And here in Scotland the rogues and waistrels that lurk in Holyrood have decreed that, as of tomorrow, we must all wear ‘face coverings’ in shops. Is SARS-CoV-2 suddenly going to become more infectious or lethal on 10th July? No, they’ve decreed this simply because they can. Yet more theatre of the absurd to torment us poor damned souls. I’ve always been of the opinion that *real* evil rarely arrives on cloven hooves accompanied by the whiff of brimstone, no, it most often comes in the form of petty bureaucrats who’ve unwisely been given too much power. These are the people who are destroying our high streets, and our society. For our own good, of course.

Gareth Edward KING

9th July 2020 at 10:26 pm

I can assure you that you’re not alone with your ideas. The PSOE-UP minority government in Spain suddenly announced that death masks are to be worn at all times in Madrid since lockdown came to an end (ostensibly) June 21st. Not only do people wear these pesky muzzles at all time but there are plenty who also keep latex gloves on and carry around disinfectant gel! And this in 38 degrees C. heat! I’ve seen kids with these face rags on, so their ill-informed parents must’ve told them to do such. I’m sick of being told to ‘put it on’, ‘pull it up to cover nose’ etc., etc. There are those who even are so sad that they turn them into fashion accessories so that they match with the rest of their togs; this means that the original sanitary function is simply forgotten. I’m now reminded of what Mahyar Tousi said recently on TriggerNometry about his youth in Iran when women would wait till the Islamic morality police would makes themselves absent so that they could lower their niqbar or chador. It’s no exaggeration to say that Spain is on its way to becoming a fundamentalist, fearful state. Normalising the use of these face wads has no scientific basis whatsoever and it beggars belief that ‘safety’ has been able to swiftly crush any notion of freedom, almost at the drop of a hat. I’ve had enough of this state of palpable fear in the Spanish capital, and want out!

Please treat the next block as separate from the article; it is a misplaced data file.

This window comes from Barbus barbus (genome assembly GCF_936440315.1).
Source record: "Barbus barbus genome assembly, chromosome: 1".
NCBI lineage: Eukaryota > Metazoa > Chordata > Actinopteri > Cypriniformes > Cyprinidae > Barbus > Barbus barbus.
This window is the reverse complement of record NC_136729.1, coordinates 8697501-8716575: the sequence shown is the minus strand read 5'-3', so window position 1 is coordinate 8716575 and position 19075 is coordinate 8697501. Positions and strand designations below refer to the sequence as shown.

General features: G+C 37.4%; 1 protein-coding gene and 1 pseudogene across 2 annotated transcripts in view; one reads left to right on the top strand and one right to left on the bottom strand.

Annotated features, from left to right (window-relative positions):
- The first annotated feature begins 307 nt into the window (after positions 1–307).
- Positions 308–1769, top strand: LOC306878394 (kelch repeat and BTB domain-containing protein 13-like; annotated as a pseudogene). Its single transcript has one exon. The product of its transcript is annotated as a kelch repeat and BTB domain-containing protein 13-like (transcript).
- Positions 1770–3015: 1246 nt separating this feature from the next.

Barbara Baker

9th July 2020 at 2:15 pm

Absolutely Andrew – I am lucky enough to live in a small town where we have free roadside parking and a large free car park behind the 2 supermarkets – we also have no empty shops, diverse shops/businesses , 2 pubs , good selection of cafes/ restaurants. All of which are well- frequented by local people. It is a model fervently defended by our pro-active parish and local councils- so it can be done if the will is there


9th July 2020 at 2:02 pm

Spiked has in the past sought to argue that Fakebook, Twatter and other anti-social media adequately serves the purpose of a public realm. Make up your mind.

Andrew Levens

9th July 2020 at 1:10 pm

Town high streets often have poor and expensive parking, while out of town malls have plentiful and cheap parking. Local councils should see parking as a public service, not a cash cow. It could also help to review rateable values and make out of town sites pay more.